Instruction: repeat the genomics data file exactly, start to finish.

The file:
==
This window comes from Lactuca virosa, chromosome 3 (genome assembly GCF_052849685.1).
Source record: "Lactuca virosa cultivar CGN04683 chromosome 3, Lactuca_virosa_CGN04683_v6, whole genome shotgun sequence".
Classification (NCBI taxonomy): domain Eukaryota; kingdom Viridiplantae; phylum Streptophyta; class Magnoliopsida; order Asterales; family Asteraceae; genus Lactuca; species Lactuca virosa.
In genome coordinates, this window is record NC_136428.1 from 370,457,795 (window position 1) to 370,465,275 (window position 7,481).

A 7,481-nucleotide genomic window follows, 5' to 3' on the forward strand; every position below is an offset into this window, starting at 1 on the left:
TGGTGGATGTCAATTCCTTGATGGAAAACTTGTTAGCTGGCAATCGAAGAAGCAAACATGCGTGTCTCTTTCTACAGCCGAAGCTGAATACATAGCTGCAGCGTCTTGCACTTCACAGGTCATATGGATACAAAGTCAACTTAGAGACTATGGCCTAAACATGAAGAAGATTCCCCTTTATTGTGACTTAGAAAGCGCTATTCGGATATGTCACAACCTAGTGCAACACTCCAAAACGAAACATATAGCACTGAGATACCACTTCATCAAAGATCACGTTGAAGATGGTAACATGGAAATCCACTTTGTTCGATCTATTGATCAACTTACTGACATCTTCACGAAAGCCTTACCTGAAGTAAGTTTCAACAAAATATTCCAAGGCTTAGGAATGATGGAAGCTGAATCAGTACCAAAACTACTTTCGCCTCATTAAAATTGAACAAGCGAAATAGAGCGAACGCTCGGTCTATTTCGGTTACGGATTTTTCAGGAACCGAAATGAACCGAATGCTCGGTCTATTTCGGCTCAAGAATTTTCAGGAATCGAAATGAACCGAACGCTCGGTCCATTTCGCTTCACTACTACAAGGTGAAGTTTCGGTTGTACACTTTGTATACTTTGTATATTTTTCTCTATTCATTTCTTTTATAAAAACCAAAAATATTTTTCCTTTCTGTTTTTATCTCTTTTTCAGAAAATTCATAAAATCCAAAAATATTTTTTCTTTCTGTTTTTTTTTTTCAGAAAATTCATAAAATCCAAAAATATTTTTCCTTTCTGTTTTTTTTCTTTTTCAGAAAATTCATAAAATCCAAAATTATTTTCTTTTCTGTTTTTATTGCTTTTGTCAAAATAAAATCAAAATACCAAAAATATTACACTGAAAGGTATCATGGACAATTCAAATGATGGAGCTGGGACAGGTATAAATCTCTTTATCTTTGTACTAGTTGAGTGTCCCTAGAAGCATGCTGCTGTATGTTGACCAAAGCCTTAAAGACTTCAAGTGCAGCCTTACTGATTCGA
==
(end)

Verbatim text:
This window comes from Lactuca virosa, chromosome 3 (genome assembly GCF_052849685.1).
Source record: "Lactuca virosa cultivar CGN04683 chromosome 3, Lactuca_virosa_CGN04683_v6, whole genome shotgun sequence".
Classification (NCBI taxonomy): domain Eukaryota; kingdom Viridiplantae; phylum Streptophyta; class Magnoliopsida; order Asterales; family Asteraceae; genus Lactuca; species Lactuca virosa.
In genome coordinates, this window is record NC_136428.1 from 370,457,795 (window position 1) to 370,465,275 (window position 7,481).

A 7,481-nucleotide genomic window follows, 5' to 3' on the forward strand; every position below is an offset into this window, starting at 1 on the left:
TGGTGGATGTCAATTCCTTGATGGAAAACTTGTTAGCTGGCAATCGAAGAAGCAAACATGCGTGTCTCTTTCTACAGCCGAAGCTGAATACATAGCTGCAGCGTCTTGCACTTCACAGGTCATATGGATACAAAGTCAACTTAGAGACTATGGCCTAAACATGAAGAAGATTCCCCTTTATTGTGACTTAGAAAGCGCTATTCGGATATGTCACAACCTAGTGCAACACTCCAAAACGAAACATATAGCACTGAGATACCACTTCATCAAAGATCACGTTGAAGATGGTAACATGGAAATCCACTTTGTTCGATCTATTGATCAACTTACTGACATCTTCACGAAAGCCTTACCTGAAGTAAGTTTCAACAAAATATTCCAAGGCTTAGGAATGATGGAAGCTGAATCAGTACCAAAACTACTTTCGCCTCATTAAAATTGAACAAGCGAAATAGAGCGAACGCTCGGTCTATTTCGGTTACGGATTTTTCAGGAACCGAAATGAACCGAATGCTCGGTCTATTTCGGCTCAAGAATTTTCAGGAATCGAAATGAACCGAACGCTCGGTCCATTTCGCTTCACTACTACAAGGTGAAGTTTCGGTTGTACACTTTGTATACTTTGTATATTTTTCTCTATTCATTTCTTTTATAAAAACCAAAAATATTTTTCCTTTCTGTTTTTATCTCTTTTTCAGAAAATTCATAAAATCCAAAAATATTTTTTCTTTCTGTTTTTTTTTTTCAGAAAATTCATAAAATCCAAAAATATTTTTCCTTTCTGTTTTTTTTCTTTTTCAGAAAATTCATAAAATCCAAAATTATTTTCTTTTCTGTTTTTATTGCTTTTGTCAAAATAAAATCAAAATACCAAAAATATTACACTGAAAGGTATCATGGACAATTCAAATGATGGAGCTGGGACAGGTATAAATCTCTTTATCTTTGTACTAGTTGAGTGTCCCTAGAAGCATGCTGCTGTATGTTGACCAAAGCCTTAAAGACTTCAAGTGCAGCCTTACTGATTCGA